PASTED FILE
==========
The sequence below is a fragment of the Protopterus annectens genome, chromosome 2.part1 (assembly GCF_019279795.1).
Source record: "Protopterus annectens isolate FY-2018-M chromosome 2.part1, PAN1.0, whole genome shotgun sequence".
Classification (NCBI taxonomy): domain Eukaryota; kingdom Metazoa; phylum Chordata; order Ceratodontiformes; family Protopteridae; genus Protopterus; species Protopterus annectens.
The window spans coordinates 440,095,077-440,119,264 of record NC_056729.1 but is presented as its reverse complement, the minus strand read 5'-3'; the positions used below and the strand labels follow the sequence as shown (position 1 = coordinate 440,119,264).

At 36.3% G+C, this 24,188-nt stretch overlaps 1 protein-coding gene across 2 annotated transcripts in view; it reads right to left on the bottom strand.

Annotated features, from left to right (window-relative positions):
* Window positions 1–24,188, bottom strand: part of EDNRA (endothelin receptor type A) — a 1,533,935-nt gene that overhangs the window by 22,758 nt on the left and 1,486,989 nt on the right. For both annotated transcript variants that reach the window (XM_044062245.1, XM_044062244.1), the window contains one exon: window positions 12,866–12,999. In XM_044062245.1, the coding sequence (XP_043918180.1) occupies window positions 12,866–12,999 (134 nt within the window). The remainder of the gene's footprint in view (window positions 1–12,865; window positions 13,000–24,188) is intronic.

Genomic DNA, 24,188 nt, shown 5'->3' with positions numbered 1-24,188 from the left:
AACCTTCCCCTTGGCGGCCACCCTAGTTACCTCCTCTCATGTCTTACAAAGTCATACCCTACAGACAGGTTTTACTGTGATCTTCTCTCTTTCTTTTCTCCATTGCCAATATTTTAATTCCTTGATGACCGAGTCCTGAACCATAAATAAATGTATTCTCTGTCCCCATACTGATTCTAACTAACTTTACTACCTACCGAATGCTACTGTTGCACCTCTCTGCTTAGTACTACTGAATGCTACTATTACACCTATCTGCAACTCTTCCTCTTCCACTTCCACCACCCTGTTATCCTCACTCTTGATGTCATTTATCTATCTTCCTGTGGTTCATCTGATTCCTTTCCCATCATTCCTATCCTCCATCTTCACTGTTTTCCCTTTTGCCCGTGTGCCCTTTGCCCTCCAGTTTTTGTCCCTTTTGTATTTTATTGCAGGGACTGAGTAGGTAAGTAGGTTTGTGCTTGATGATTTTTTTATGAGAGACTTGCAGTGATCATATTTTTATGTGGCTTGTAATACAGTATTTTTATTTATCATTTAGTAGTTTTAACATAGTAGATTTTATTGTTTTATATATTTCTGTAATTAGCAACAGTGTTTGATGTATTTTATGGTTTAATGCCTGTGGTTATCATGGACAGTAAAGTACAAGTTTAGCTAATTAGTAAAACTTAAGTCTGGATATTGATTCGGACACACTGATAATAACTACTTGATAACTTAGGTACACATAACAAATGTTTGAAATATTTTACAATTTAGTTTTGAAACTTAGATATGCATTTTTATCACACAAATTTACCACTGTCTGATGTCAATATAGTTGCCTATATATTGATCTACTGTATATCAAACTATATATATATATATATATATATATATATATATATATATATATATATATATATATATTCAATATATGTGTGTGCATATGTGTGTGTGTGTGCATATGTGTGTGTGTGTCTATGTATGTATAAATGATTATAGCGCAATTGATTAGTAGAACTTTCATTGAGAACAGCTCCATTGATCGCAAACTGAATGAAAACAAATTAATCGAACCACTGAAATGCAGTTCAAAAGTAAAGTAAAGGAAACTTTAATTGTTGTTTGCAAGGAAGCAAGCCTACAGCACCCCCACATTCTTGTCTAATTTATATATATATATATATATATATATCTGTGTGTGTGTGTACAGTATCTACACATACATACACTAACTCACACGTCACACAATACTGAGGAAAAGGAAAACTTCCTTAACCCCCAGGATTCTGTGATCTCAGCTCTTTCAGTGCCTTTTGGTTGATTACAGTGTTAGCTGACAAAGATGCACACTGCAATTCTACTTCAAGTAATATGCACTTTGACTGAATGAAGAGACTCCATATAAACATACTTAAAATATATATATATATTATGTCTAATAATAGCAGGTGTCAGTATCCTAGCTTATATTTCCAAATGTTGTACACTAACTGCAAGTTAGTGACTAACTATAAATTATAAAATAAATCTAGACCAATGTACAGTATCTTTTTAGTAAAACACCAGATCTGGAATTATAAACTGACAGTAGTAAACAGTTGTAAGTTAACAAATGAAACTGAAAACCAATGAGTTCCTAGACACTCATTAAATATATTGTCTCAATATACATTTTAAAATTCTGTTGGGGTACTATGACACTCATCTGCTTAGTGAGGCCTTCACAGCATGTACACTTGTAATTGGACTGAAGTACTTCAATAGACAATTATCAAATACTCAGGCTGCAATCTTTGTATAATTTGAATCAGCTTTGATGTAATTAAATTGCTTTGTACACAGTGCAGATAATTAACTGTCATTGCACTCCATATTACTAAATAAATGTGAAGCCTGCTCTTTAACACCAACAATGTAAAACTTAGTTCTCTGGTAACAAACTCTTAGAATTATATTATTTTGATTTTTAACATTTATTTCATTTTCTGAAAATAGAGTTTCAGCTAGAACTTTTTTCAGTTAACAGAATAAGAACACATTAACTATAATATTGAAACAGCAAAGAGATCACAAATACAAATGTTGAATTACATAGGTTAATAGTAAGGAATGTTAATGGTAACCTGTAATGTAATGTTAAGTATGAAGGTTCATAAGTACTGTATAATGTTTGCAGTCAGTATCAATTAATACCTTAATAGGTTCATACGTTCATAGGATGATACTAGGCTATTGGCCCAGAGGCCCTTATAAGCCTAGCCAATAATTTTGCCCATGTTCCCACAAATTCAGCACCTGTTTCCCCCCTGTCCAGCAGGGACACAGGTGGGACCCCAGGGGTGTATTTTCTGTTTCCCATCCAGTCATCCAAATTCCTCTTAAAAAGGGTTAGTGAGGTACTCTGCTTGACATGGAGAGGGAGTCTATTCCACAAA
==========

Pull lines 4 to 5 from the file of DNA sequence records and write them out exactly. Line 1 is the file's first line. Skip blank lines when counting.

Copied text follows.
The window spans coordinates 440,095,077-440,119,264 of record NC_056729.1 but is presented as its reverse complement, the minus strand read 5'-3'; the positions used below and the strand labels follow the sequence as shown (position 1 = coordinate 440,119,264).

At 36.3% G+C, this 24,188-nt stretch overlaps 1 protein-coding gene across 2 annotated transcripts in view; it reads right to left on the bottom strand.